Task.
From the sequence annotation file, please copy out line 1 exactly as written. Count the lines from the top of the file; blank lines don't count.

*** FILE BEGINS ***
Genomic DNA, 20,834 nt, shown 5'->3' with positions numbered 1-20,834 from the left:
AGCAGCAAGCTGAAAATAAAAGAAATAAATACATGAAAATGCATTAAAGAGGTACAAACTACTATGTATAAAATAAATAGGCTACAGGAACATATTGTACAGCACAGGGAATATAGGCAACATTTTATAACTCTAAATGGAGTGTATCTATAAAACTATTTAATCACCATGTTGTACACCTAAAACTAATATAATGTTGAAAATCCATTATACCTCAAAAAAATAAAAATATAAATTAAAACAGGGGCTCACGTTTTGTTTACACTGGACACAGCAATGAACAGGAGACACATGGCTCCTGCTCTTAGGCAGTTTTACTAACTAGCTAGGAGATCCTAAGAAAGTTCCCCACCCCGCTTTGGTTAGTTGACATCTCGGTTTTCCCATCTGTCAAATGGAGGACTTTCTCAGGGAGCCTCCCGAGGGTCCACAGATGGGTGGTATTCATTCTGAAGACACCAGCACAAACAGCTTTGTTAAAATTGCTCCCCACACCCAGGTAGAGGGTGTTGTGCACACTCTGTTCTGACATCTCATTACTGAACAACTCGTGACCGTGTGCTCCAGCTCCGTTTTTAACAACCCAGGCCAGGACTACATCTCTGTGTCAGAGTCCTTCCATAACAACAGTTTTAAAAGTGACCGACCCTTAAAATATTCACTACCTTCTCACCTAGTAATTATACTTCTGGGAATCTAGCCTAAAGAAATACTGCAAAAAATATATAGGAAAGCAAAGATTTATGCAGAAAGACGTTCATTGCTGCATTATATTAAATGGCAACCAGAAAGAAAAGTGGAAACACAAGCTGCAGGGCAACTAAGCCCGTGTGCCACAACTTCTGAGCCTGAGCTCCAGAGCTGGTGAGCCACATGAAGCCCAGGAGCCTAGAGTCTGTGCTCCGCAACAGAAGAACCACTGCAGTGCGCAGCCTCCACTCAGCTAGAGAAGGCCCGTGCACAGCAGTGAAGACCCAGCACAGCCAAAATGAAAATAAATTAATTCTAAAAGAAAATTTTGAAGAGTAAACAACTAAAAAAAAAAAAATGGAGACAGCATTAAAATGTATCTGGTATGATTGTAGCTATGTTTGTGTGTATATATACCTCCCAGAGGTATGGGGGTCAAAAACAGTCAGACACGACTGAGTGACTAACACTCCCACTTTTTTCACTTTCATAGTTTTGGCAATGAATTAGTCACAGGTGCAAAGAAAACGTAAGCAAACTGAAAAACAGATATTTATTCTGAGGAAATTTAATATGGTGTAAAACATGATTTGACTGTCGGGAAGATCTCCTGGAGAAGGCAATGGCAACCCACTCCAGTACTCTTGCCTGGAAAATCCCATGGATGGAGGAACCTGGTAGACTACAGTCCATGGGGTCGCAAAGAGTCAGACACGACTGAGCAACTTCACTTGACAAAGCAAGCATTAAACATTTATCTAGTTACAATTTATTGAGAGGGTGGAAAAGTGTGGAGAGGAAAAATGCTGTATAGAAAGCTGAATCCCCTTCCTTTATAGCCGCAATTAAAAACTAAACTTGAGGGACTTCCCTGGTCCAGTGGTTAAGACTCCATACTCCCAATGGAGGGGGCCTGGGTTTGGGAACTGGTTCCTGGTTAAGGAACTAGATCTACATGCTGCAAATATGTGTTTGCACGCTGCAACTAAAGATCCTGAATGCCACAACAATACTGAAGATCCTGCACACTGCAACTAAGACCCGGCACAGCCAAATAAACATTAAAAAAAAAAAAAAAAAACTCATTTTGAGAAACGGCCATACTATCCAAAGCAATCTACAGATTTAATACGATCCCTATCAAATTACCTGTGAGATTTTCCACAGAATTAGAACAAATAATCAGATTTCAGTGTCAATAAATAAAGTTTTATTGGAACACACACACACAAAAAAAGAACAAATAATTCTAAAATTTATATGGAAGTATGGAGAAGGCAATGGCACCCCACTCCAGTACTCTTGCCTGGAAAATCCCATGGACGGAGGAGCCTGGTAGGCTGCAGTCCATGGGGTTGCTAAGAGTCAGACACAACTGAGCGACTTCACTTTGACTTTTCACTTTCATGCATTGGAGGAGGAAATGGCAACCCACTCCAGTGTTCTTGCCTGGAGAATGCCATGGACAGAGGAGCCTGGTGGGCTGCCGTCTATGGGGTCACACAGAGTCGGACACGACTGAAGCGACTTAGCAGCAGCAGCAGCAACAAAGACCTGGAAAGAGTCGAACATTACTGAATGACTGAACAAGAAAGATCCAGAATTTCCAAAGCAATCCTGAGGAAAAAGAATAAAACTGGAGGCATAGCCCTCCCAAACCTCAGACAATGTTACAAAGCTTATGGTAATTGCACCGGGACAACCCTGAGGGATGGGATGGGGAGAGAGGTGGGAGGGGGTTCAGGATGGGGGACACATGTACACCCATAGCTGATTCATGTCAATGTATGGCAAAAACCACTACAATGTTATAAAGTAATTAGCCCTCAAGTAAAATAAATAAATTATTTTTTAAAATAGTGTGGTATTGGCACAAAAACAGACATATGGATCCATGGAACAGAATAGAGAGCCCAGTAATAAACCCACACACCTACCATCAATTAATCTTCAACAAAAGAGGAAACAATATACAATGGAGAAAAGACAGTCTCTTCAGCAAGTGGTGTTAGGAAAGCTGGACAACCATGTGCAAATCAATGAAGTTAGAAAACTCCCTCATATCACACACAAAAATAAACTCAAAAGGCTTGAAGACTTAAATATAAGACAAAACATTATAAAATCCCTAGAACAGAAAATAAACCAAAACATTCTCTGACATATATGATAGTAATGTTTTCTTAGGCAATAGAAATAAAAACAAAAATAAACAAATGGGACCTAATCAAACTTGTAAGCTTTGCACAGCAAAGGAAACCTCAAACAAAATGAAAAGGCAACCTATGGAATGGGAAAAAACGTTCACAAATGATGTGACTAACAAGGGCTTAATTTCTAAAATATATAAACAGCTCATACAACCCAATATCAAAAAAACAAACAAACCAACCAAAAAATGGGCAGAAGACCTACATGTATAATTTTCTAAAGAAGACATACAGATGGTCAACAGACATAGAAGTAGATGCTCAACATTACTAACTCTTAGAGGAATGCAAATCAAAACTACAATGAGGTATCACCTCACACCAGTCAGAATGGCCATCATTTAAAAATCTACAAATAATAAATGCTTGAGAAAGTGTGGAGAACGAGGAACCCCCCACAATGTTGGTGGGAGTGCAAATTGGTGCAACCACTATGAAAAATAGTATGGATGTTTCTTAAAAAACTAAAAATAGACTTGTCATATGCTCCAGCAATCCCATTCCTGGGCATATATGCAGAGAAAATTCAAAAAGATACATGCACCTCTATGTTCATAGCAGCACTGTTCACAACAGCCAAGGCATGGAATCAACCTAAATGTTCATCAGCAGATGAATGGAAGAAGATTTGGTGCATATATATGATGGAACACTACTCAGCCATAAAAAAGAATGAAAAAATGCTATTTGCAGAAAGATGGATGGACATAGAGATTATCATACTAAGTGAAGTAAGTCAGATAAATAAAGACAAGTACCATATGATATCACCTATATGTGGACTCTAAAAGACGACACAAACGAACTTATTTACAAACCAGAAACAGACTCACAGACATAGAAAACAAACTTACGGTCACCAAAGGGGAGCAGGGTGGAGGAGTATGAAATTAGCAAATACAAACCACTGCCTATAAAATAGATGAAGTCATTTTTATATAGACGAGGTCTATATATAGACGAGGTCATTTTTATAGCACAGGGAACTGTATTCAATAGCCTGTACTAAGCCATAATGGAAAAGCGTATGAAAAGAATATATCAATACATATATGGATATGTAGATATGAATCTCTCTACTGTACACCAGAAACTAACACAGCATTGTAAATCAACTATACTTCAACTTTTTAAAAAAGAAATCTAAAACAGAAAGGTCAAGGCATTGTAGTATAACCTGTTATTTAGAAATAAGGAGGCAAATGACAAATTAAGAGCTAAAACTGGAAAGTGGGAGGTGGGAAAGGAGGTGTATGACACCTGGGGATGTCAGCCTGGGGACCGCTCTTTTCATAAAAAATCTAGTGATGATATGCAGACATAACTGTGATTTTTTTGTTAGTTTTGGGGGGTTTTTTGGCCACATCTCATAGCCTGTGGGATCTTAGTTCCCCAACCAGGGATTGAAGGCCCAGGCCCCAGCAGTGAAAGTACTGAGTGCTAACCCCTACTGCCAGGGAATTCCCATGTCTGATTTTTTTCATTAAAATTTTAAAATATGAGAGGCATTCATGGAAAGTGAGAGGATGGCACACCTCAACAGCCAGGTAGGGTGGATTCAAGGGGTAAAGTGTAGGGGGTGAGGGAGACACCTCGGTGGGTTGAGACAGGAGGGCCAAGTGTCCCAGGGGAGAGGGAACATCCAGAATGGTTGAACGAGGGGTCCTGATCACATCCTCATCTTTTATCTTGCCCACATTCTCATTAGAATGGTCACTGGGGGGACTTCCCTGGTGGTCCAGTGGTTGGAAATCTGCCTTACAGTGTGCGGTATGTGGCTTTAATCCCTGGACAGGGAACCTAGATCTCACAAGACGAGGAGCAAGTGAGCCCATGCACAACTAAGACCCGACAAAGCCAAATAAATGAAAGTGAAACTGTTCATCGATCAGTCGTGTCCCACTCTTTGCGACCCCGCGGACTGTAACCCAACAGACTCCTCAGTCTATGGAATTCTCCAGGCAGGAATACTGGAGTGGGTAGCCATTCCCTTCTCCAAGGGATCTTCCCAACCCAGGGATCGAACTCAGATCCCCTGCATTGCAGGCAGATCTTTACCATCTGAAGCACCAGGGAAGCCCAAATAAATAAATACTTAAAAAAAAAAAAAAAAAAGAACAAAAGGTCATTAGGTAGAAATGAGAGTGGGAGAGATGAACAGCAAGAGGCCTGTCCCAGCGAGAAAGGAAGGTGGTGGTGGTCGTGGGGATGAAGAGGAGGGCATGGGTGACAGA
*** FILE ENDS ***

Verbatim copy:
Genomic DNA, 20,834 nt, shown 5'->3' with positions numbered 1-20,834 from the left: